Hamas Won’t Blink First This Time if IDF Threatens Ground Operation

Netanyahu seeks a 'controlled escalation' that would not lead to a ground operation. The question is whether this is possible.

Amos Harel
Amos Harel
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An Iron Dome air defense system fires to intercept a rocket from Gaza Strip in Ashkelon, July 5, 2014.
An Iron Dome air defense system fires to intercept a rocket from Gaza Strip in Ashkelon, July 5, 2014.Credit: AP
Amos Harel
Amos Harel

The clash between Israel and Hamas heightened Monday evening, by when heavy rocket barrages on the Negev from Gaza were reaching 40 kilometers into Israel. Home Front Command warned residents of the south to seek shelter, and the Iron Dome missile system intercepted many of the rockets heading toward built-up areas. The cabinet, meanwhile, told the air force to ramp up the number and intensity of air strikes.

The “quiet for quiet” formula that Israel offered Hamas has clearly not succeeded. Four and a half days later rockets are still hitting the Negev and the air force is continuing with its pinpoint attacks on Gaza.

Based on its public statements, Hamas is increasing the size of its bet. Put otherwise, the sides are playing the most popular game in the region for years: “hold me back.” One side tries to convey that it will go all the way if its demands aren’t met, even if it’s doubtful that the side wants a clash. If a formula isn’t found soon, chances are we’ll see a further escalation.

The Israeli proposal for calm came from the Israel Defense Forces via the media on Thursday. Similar messages have probably been sent to Gaza via Egypt.

First, Hamas responded with positive signals. The Israelis were told that Hamas would soon enforce its control over its military wing and over the smaller armed factions in the Gaza Strip. But that didn’t happen.

In the meantime, not only has the firing at the Negev continued, but the IDF has discovered a tunnel at Kerem Shalom — near both the Egyptian and Gaza borders. Israel says the tunnel was meant to be used for a terror attack by Hamas.

Late Sunday night seven members of Hamas’ military wing were killed on the Palestinian side of the tunnel. Israel says it was a “work accident” — militants erred while handling explosives.

A similar accident occurred in another tunnel two weeks ago and killed seven militants. According to Hamas, these militants were killed Monday in an attack by the air force.

It seems Hamas is painting itself into a corner. It is accusing Israel of being responsible for the deaths of its activists, but it is raising the bar on its demands for a cease-fire agreement.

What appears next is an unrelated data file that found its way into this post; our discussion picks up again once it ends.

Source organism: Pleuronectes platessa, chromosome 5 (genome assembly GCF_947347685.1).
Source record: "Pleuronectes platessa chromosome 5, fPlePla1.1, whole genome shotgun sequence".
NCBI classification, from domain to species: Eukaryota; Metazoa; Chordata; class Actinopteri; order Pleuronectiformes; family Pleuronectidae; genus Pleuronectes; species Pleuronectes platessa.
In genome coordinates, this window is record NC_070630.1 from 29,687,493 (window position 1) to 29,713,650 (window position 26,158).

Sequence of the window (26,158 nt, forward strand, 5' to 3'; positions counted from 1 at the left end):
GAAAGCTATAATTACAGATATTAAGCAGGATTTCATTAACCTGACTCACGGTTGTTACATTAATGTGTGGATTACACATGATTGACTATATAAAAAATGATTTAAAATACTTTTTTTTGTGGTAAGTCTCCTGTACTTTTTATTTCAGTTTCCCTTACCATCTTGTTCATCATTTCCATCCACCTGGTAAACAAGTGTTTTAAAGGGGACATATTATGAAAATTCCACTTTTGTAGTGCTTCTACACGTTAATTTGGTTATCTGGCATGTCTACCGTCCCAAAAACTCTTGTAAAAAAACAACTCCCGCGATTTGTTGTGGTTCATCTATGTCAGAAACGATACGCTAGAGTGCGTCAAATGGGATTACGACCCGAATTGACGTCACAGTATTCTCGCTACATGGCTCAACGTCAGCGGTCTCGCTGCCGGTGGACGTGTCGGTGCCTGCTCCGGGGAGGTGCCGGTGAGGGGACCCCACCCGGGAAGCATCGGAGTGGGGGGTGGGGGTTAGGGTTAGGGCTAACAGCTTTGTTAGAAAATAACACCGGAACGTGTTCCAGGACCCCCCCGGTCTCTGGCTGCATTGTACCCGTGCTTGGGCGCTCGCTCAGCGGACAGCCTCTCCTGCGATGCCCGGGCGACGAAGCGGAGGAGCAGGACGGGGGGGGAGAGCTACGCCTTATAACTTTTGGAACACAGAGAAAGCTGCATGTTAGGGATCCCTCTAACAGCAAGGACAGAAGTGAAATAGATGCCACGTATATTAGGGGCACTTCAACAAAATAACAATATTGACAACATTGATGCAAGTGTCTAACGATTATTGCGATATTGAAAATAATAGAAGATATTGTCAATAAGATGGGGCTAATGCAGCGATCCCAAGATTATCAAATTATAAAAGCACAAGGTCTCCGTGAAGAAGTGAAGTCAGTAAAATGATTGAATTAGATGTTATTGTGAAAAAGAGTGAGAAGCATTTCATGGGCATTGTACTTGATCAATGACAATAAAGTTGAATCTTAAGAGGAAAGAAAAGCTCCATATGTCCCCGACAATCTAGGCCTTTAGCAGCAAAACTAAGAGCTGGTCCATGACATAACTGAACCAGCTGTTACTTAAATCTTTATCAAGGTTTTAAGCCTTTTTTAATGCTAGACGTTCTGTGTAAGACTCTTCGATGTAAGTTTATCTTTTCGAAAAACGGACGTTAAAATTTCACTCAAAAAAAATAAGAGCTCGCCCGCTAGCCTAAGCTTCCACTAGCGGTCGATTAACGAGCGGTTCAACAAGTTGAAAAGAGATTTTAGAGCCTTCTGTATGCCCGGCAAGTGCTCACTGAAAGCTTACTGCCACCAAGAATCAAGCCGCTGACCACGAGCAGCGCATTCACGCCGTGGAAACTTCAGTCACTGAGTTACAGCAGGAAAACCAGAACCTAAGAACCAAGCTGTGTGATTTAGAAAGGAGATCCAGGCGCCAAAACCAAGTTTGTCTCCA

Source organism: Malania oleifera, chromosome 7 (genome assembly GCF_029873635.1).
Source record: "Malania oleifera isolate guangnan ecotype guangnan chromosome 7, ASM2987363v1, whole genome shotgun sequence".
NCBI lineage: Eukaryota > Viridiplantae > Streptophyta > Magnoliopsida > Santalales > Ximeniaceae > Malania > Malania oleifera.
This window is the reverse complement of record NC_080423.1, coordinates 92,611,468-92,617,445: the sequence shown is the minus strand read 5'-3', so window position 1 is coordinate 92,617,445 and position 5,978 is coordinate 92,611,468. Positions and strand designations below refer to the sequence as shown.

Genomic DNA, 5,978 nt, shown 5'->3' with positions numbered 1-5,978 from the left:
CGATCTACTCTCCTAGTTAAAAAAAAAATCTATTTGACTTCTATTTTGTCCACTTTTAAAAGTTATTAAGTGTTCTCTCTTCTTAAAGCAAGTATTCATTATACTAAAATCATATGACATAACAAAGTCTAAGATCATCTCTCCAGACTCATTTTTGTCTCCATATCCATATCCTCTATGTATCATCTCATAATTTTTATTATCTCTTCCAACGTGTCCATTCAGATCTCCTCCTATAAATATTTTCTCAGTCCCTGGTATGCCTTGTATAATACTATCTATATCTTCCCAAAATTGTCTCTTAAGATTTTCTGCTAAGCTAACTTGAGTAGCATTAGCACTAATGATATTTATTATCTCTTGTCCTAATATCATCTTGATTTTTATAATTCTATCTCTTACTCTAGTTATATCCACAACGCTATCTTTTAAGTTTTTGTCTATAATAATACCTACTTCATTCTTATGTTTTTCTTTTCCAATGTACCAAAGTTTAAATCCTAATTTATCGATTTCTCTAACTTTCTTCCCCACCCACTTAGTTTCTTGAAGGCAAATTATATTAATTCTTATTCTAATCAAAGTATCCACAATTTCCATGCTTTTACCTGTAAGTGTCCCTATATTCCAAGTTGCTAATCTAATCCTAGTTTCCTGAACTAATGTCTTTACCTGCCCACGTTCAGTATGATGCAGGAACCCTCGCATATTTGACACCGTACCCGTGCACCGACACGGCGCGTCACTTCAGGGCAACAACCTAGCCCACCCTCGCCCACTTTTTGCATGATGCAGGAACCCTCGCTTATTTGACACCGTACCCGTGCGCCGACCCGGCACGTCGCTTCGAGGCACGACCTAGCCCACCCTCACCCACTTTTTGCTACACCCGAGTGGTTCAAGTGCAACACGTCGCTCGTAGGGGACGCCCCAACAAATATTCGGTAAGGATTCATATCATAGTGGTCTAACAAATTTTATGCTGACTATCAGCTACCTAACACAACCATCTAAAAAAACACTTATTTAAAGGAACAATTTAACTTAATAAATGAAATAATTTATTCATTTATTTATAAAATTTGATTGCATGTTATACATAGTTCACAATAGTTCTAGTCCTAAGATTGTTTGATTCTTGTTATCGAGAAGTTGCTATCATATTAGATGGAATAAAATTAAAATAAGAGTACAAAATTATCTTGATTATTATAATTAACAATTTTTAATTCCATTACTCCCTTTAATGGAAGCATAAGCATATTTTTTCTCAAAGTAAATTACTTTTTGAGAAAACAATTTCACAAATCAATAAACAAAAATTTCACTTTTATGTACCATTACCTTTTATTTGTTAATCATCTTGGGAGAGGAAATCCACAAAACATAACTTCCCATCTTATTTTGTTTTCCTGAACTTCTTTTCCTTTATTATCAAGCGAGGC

We’re no longer talking about a return to the understandings after Operation Pillar of Defense in November 2012. We’re talking about demands to release dozens of Hamas militants from the West Bank who were released in the Gilad Shalit deal and whom Israel rearrested after the abduction of the three youths in the West Bank.

It seems Hamas also has demands on Egypt and the Palestinian Authority: easing movement through the Rafah crossing, which has been almost completely closed, and the transfer of money to pay the salaries of Hamas government employees in Gaza. It seems Hamas’ financial and strategic woes are serious enough to risk an escalation, despite the chance that a direct confrontation with the IDF will exact a heavy price and that Egypt, now ruled by generals, won’t come to the rescue.

The state of Benjamin Netanyahu’s government isn't necessarily any better. On Monday, Foreign Minister Avigdor Lieberman leveraged his disagreements with the prime minister and announced he was scuttling the Likud-Yisrael Beiteinu alliance in the Knesset.

Meanwhile, there’s pressure by grassroots activists in Likud and Habayit Hayehudi for the ministers to show a firm hand against Hamas. There’s also the growing public criticism of the government’s restraint in light of the rocket barrages in the south.

Facing this is the fear of a much broader escalation that could reach the center of the country and put half of Israel’s population in range. There’s also the tension created by the violent protests by Israeli Arabs.

Worst of all, the cabinet is worried about a large operation in Gaza and the concomitant risks — without having a clear goal. The air strikes won’t stop the firing of rockets immediately; at best they’ll put pressure on Hamas to stop the firing as part of some sort of agreement.

Ending Hamas rule in Gaza, as Lieberman preaches, would drag the Strip into anarchy that would force Israel to retake responsibility for governing the enclave. In light of the political pressure, Netanyahu seeks a “controlled escalation” that would not lead to a ground operation against Gaza. The question is whether this is possible.

Amid all the turmoil, the cabinet on Monday approved a very limited call-up of reserve units. For now, only 1,500 call-up orders were issued, mostly for reservists who support regular-army brigades now deployed near Gaza. They include troops such as drivers, logistics and intelligence specialists, as well as headquarters staff.

In addition, Home Front Command will call up reservists and a few units that will free up regular infantry battalions. While the size of the force will surely grow, it’s not yet large enough to launch a broad ground operation.

In comparison, during Operation Pillar of Defense, the cabinet authorized a call-up of 75,000 reservists, a move initiated by then-Defense Minister Ehud Barak. Israel threatened a ground operation without really intending to carry it out — and Hamas blinked.

Under Egyptian pressure, Hamas agreed to a cease-fire. The problem is, it will be hard to repeat this ploy this time around. Hamas knows how the story ends.

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